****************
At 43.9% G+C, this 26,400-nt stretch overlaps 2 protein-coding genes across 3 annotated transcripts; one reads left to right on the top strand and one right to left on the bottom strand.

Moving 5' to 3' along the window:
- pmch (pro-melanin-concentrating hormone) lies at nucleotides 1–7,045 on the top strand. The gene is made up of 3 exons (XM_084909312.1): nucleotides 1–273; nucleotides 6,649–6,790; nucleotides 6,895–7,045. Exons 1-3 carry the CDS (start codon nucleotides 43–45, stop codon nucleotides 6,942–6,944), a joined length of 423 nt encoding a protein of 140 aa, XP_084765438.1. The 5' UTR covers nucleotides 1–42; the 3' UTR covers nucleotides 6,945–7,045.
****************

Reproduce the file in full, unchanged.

At 43.9% G+C, this 26,400-nt stretch overlaps 2 protein-coding genes across 3 annotated transcripts; one reads left to right on the top strand and one right to left on the bottom strand.

Moving 5' to 3' along the window:
- pmch (pro-melanin-concentrating hormone) lies at nucleotides 1–7,045 on the top strand. The gene is made up of 3 exons (XM_084909312.1): nucleotides 1–273; nucleotides 6,649–6,790; nucleotides 6,895–7,045. Exons 1-3 carry the CDS (start codon nucleotides 43–45, stop codon nucleotides 6,942–6,944), a joined length of 423 nt encoding a protein of 140 aa, XP_084765438.1. The 5' UTR covers nucleotides 1–42; the 3' UTR covers nucleotides 6,945–7,045.